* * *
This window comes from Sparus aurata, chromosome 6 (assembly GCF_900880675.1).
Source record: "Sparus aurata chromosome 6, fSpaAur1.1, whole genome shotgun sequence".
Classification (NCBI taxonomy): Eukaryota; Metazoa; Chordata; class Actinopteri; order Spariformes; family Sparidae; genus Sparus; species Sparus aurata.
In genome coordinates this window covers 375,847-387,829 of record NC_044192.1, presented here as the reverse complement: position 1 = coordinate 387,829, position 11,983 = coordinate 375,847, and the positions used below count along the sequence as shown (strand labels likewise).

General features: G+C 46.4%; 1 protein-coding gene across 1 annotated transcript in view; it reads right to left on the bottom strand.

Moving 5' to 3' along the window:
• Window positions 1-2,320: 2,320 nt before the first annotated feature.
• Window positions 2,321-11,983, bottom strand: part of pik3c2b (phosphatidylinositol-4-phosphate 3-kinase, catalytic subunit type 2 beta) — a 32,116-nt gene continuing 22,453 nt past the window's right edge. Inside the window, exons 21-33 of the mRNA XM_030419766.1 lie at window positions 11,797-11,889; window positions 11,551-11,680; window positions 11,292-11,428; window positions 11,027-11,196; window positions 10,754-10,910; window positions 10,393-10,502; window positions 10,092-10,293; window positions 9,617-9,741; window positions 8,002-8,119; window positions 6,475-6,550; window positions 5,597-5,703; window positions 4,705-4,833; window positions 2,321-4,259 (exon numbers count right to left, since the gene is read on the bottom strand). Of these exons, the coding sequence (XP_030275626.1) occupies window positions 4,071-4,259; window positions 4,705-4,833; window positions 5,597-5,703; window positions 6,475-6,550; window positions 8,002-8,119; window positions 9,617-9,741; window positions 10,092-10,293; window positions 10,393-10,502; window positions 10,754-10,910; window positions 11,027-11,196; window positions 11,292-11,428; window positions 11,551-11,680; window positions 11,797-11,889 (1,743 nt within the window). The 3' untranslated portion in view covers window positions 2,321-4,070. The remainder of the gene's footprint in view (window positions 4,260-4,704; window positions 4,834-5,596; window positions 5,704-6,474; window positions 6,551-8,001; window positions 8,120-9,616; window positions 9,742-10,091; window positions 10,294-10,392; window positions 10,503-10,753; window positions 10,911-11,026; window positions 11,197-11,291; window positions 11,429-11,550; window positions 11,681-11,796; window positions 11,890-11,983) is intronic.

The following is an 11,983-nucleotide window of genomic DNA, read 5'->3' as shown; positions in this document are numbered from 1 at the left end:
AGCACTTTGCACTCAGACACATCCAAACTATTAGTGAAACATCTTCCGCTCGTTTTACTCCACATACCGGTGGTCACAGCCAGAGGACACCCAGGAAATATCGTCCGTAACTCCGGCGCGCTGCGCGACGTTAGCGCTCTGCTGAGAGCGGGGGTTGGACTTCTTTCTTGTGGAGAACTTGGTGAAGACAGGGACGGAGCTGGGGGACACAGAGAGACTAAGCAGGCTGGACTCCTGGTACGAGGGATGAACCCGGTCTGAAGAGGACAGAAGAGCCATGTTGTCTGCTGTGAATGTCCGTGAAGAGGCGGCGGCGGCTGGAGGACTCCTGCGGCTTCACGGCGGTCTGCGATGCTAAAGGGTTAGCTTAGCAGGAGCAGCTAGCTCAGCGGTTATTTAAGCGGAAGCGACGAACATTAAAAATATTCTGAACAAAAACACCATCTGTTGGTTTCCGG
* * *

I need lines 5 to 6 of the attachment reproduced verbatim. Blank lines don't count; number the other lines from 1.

General features: G+C 46.4%; 1 protein-coding gene across 1 annotated transcript in view; it reads right to left on the bottom strand.

Moving 5' to 3' along the window: